Netflix B-Sides: Get the Gringo (2012)

Netflix B-sides is a twice-monthly column that takes a look at the lesser-known entries of Netflix’s vast catalogue.  We will dive deep in to the cavernous universe of B-movies to find the best of the worst, the worst of the best, and those movies that celebrities would rather you forget. 

Get the Gringo is a fast paced and dingy action movie that puts Mel Gibson right in his wheelhouse as a classic no-named hard-edged career criminal trying to survive in a gang controlled Mexican prison. The majority of the movie takes place in a Mexican prison that is more of a village that sports shops, drugs, gangs, economic forces, and a functioning social hierarchy. The setting is best described as what the video game Arkham City would look like if it took place 40 miles south of Tijuana. This prison village is fully realized as a living and breathing locale that is bustling at all times and leads us to believe that the main character’s story is only one of hundreds that are coexisting in each scene. The viewer is immersed in this local and one can almost smell the street food in the edge of the frame mixing with the sweaty locales and the pungent remnants of human sewage that exists in the sides of the street.

While the setting and location of Get the Gringo is immersive and impressive, the rest of the movie is rather uneven; for every engaging and well-written moment there is another that is unappealing and almost cringe inducing. The in entirety of the first act is inundated with the heavy-handed execution of Mel Gibson’s inner monologue that is so overwhelmingly repetitive that it begins to grate on the viewer; it becomes clear that this narration is relied on as a replacement to adequate story telling, symbolism, and subtle movie-making. Mel Gibson himself is also not likable in nearly any scene, but this may be actually to his credit as he is playing a aging career criminal not looking for any true human contact.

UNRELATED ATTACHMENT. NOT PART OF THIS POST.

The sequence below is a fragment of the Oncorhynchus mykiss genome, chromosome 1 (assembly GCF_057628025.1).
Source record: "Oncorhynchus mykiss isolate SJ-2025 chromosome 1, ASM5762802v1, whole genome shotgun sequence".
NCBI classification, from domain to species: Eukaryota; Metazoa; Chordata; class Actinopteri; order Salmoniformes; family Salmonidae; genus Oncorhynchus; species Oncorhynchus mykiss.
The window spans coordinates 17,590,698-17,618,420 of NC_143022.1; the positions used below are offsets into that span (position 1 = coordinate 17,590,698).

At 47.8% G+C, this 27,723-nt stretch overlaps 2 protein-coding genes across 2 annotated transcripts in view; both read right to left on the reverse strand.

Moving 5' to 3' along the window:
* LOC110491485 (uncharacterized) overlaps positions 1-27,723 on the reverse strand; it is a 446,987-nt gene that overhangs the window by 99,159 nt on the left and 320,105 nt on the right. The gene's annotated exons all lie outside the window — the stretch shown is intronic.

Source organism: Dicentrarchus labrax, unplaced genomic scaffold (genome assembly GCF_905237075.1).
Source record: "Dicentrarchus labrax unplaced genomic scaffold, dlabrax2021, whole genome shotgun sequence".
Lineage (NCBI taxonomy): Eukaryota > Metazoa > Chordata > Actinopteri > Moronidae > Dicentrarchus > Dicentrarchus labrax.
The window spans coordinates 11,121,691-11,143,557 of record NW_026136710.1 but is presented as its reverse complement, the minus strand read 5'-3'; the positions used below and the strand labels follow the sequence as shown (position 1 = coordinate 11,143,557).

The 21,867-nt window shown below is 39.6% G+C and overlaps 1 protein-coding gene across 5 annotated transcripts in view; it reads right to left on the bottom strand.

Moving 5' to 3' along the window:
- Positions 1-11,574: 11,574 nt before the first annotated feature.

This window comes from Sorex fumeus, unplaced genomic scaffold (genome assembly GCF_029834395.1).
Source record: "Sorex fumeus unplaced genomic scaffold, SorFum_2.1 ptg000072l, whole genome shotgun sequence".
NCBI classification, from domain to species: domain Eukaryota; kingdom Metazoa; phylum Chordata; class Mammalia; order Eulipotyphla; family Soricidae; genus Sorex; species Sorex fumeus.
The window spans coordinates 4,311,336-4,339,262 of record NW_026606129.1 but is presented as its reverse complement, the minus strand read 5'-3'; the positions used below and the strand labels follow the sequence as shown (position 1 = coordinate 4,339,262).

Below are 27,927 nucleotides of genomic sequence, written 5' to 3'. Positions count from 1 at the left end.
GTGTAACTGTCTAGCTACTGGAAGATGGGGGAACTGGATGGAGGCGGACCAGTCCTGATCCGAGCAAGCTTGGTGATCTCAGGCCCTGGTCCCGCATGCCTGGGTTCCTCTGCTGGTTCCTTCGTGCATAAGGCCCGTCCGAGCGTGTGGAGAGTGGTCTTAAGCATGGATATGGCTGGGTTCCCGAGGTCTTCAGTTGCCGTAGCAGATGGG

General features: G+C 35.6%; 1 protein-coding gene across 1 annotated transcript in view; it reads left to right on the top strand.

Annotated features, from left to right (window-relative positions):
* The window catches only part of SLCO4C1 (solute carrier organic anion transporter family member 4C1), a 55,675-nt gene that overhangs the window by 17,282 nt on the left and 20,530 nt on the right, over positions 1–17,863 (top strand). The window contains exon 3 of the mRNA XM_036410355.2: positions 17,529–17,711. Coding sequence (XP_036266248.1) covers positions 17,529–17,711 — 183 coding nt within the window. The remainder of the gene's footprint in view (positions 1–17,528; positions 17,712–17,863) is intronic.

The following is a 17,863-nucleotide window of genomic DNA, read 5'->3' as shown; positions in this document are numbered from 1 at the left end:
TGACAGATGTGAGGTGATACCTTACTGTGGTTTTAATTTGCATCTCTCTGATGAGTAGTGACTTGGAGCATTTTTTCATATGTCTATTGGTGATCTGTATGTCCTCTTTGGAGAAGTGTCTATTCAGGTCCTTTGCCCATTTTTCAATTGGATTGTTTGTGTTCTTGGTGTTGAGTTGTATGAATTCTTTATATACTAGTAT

Action and fight sequences offer tight and brutal choreography where you feel that these are real street fights that can end in actual consequences.  The scenes are stylistic and offer both brutal minimalism and minor artistic flourishes which work well, there were more than a few times where my pulse quickened as Mel dispatched his adversaries. Mel Gibson excels at points as a leveled headed conman working his way through the echelons of a Mexican prison city, but he also fails at making the viewer believe that he is actually cares for the side kick ten year old that we are led to believe that he will die to protect.

All in all Get the Gringo is an engaging and many times triumphant action movie that should easily quench your thirst for old-school action as you peruse your Netflix offerings, just don’t have too high of expectations. I give Get the Gringo 3 ice cold Micheladas out of 5.